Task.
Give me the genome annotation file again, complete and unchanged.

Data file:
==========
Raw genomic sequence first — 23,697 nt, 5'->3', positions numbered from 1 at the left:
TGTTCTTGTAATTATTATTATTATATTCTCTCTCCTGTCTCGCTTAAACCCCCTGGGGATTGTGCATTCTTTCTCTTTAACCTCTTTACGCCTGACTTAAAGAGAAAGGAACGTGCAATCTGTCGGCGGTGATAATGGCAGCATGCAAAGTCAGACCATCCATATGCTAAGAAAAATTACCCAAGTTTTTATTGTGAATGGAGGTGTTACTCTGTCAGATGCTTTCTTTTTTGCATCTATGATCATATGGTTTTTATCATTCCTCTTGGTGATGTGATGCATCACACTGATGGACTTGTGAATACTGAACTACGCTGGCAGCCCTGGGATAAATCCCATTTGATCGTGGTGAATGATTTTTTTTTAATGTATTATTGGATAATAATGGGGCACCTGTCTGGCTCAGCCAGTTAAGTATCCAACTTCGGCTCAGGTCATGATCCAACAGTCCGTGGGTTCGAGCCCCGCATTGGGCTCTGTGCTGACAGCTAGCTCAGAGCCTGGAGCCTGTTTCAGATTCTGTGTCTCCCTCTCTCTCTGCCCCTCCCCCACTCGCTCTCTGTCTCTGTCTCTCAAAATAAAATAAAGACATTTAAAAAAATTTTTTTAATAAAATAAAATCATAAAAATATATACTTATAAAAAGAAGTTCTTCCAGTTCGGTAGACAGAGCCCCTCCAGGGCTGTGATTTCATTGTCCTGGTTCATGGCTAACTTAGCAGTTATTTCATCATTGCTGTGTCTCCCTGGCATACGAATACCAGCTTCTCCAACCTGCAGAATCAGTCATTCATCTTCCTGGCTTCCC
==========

Raw genomic sequence first — 23,697 nt, 5'->3', positions numbered from 1 at the left:
TGTTCTTGTAATTATTATTATTATATTCTCTCTCCTGTCTCGCTTAAACCCCCTGGGGATTGTGCATTCTTTCTCTTTAACCTCTTTACGCCTGACTTAAAGAGAAAGGAACGTGCAATCTGTCGGCGGTGATAATGGCAGCATGCAAAGTCAGACCATCCATATGCTAAGAAAAATTACCCAAGTTTTTATTGTGAATGGAGGTGTTACTCTGTCAGATGCTTTCTTTTTTGCATCTATGATCATATGGTTTTTATCATTCCTCTTGGTGATGTGATGCATCACACTGATGGACTTGTGAATACTGAACTACGCTGGCAGCCCTGGGATAAATCCCATTTGATCGTGGTGAATGATTTTTTTTTAATGTATTATTGGATAATAATGGGGCACCTGTCTGGCTCAGCCAGTTAAGTATCCAACTTCGGCTCAGGTCATGATCCAACAGTCCGTGGGTTCGAGCCCCGCATTGGGCTCTGTGCTGACAGCTAGCTCAGAGCCTGGAGCCTGTTTCAGATTCTGTGTCTCCCTCTCTCTCTGCCCCTCCCCCACTCGCTCTCTGTCTCTGTCTCTCAAAATAAAATAAAGACATTTAAAAAAATTTTTTTAATAAAATAAAATCATAAAAATATATACTTATAAAAAGAAGTTCTTCCAGTTCGGTAGACAGAGCCCCTCCAGGGCTGTGATTTCATTGTCCTGGTTCATGGCTAACTTAGCAGTTATTTCATCATTGCTGTGTCTCCCTGGCATACGAATACCAGCTTCTCCAACCTGCAGAATCAGTCATTCATCTTCCTGGCTTCCC